The Vice, depicted in the embodiment of a man with reddish skin, with a red cloak, is represented subjugated by the Virtue; some objects alluding to the pleasures of life, and in general to vice, appear on the ground: a mirror, a mask and game cards scattered on the floor.

Ercole Graziani - The Pride offending the Virtue

ERCOLE GRAZIANI JUNIOR

(Bologna, 1688 – Ivi 1765)

The Pride offending the Virtue

Oil on canvas, cm 233 x 182,5
Provenance: Private Collection

DESCRIZIONE

The canvas in question, large and accompanied by the frame, is related to the field of Bolognese Rococò. Maybe it was part of a wider series of allegorical paintings, probably destined to decorate an unique room.
The protagonists of the scene are the personifications of Virtue and Pride.
The latter is represented with its traditional attributes: the peacock on the left knee and the mirror, in which she is contemplating herself, in her right hand. With the right foot she is dispelling the Virtues, who defends herself with the spear.
In the sky a winged putto stands for justice: with one hand he holds a pair of scales, symbol of circumspection; in the other hand he has contested the sword pointing down, symbol of power.

Graziani Junior - The triumph of Virtue

ERCOLE GRAZIANI JUNIOR

(Bologna, 1688 – Ivi 1765)

The Virtue expelling the Vice

Oil on canvas, cm 233 x 182

Provenance: Private Collection

DESCRIZIONE

The canvas in question, large and accompanied by the frame, is related to the field of Bolognese Rococò. Maybe it was part of a wider series of allegorical paintings, probably destined to decorate an unique room.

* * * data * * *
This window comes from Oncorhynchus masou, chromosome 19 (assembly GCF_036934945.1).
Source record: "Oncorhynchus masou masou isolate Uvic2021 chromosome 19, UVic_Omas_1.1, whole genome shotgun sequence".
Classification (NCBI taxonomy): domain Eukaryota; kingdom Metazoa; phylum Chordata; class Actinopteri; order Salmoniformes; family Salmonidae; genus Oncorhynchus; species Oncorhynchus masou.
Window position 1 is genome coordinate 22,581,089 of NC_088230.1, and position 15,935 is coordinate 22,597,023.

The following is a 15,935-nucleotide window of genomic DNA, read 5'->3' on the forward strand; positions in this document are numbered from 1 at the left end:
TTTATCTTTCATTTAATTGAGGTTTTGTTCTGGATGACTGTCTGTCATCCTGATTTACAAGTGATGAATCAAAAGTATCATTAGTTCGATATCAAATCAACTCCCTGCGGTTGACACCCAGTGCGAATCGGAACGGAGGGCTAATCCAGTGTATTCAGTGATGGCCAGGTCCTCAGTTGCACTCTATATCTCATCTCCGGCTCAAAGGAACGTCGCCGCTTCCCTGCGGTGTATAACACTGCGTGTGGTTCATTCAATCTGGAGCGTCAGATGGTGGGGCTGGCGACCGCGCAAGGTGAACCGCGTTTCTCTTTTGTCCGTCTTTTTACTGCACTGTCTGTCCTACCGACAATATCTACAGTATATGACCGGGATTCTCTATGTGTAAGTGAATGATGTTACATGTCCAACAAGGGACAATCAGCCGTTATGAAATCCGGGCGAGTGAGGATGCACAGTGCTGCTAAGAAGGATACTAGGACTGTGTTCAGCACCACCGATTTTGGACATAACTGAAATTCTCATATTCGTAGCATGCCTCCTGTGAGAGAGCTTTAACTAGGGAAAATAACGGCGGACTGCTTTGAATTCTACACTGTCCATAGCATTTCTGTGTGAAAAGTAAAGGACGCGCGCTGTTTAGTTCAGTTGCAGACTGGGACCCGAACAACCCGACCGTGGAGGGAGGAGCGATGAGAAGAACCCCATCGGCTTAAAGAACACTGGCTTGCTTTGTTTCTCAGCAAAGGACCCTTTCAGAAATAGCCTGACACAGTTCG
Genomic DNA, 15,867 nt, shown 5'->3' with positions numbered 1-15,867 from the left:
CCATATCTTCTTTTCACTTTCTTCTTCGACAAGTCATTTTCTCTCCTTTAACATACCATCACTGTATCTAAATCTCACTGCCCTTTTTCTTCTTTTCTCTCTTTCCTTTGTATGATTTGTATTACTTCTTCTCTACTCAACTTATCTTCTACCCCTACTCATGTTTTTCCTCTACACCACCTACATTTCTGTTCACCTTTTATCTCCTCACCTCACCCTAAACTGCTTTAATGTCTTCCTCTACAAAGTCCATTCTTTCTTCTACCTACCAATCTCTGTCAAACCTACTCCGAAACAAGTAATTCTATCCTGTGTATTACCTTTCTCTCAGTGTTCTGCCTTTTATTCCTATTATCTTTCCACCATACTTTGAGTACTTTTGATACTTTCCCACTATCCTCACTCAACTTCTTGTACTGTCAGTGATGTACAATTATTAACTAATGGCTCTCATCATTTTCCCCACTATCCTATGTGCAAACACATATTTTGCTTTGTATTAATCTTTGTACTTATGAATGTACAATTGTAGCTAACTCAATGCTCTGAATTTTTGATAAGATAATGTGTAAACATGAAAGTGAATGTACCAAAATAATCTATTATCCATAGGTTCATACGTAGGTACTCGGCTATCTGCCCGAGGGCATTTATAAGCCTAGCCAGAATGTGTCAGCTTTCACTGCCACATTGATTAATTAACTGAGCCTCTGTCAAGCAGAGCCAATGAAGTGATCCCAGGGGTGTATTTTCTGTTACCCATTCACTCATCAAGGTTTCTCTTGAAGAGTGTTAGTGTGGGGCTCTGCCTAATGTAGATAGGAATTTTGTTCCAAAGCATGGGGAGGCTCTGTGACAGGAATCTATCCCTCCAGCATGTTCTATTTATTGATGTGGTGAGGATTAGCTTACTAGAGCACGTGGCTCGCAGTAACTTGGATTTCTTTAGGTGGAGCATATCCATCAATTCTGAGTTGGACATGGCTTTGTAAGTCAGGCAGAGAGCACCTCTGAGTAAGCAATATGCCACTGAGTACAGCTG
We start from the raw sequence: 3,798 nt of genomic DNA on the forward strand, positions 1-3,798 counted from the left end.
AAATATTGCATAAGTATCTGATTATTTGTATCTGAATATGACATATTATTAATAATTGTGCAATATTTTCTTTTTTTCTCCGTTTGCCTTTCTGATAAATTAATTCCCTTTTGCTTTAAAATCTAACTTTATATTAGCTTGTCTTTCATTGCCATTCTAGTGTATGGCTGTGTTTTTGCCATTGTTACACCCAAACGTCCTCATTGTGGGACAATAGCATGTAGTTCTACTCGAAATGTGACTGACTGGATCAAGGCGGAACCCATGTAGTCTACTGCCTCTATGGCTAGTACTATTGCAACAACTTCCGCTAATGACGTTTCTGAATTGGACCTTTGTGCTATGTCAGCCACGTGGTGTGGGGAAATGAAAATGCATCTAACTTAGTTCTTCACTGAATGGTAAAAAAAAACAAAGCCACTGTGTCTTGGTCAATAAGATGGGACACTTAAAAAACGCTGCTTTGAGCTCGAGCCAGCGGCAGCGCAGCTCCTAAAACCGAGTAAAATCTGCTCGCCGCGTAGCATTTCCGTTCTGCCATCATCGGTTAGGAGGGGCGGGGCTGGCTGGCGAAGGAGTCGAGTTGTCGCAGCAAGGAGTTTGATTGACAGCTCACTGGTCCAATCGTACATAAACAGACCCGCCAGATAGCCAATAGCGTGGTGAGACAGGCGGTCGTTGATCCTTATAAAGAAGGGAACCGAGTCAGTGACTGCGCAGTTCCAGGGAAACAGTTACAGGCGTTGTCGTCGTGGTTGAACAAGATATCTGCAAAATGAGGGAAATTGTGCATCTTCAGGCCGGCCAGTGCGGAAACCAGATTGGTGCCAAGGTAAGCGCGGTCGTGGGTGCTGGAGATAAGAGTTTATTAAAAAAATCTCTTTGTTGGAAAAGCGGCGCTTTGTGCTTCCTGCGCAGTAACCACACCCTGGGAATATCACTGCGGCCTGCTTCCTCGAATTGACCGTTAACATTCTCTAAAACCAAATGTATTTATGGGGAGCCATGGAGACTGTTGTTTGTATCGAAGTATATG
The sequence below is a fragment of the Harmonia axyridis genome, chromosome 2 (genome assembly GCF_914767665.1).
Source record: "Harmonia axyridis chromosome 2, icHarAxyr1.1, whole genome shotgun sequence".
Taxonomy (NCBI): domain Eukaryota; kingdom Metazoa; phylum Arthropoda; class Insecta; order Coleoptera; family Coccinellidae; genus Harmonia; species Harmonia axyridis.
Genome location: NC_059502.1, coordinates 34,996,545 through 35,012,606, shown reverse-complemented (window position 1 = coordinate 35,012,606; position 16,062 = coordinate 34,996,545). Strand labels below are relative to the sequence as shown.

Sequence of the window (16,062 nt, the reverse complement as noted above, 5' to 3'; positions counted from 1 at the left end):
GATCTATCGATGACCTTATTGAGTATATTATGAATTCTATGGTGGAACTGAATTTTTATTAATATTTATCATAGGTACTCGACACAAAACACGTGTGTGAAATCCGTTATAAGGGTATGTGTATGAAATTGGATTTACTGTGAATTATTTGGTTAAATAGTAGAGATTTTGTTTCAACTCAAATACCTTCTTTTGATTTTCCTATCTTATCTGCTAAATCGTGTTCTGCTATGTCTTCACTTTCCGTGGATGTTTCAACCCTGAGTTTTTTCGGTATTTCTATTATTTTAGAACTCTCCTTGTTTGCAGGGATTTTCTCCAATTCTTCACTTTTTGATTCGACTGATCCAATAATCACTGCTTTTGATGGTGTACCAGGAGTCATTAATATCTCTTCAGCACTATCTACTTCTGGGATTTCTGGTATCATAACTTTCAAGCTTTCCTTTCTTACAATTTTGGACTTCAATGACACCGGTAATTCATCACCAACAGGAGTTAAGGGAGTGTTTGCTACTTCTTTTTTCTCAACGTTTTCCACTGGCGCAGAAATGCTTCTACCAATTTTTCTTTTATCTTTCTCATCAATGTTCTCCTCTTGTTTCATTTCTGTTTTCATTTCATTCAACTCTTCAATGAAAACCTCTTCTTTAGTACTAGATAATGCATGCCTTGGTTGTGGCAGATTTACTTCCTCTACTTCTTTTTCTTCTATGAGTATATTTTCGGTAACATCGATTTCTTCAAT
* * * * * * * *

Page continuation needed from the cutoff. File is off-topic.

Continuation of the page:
The personification of virtue in a female figure is the protagonist of the scene: seated on a golden chariot drawn by three puttos, she holds with his left hand a laurel wreath, attribute of victory, with his right hand a spear.
The little angel in flight announces, with a trumpet, the triumph of virtue; some physiognomical items – like the shape of the lips, the eyes and the chubby cheeks – remind of the Cherubino at the top left of the Holy Family (Bologna, basilica of St. Francesco), by the same author.

MARCO RICCI

(Belluno, 1676 – Ivi, 1729)

Foro Romano

Oil on canvas, cm 100 x 140
Provenance: Private Collection

DESCRIZIONE

This painting, probably realized when the artist was in Rome, is an architectural capriccio depicting the Roman Forum – we can recognize the massive Temple of Antonino Pio and Faustina on the left, the Temple of Vesta in the center and part of Nero’s portico – portrayed with great dramatic emphasis, preferring dark shades and marked chiaroscuro.
The vibrant brushwork, combined with the realistic touch typical of his style, give the picture an almost romantic reading that the painter had learned from Rosa’s canvases. The tree on the left which bends under the force of its own weight is a quote that returns in other works by the artist.

PIERRE LE GROS (attrib.)

(Paris, 1666 – Rome, 1719)

Two lions crouched made in gilded bronze

Golden bronze, 13 x 28 cm
Rome, late 17th or early 18th century.

Provenance: Private Collection

DESCRIPTION

The two lions, although apparently identical, show some differences in the modeling and the expression, forming two distinct works even if performed by the same author as a unique and inseparable piece.
The technique used is the „lost wax“, and they were finished by a very accurate work of cold chisel. The extraordinary aspect of these works is the amazing plastic rendering of the subjects and the remarkable virtuosity finishe.
From an interpretative point of view, these two works are ascribed to the hand of Pierre Le Gros: it is reported that he executed numerous commissions for Livio Odescalchi, the favorite nephew of Innocent the XI. In particular, he executed works of small and medium-sized in bronze and silver.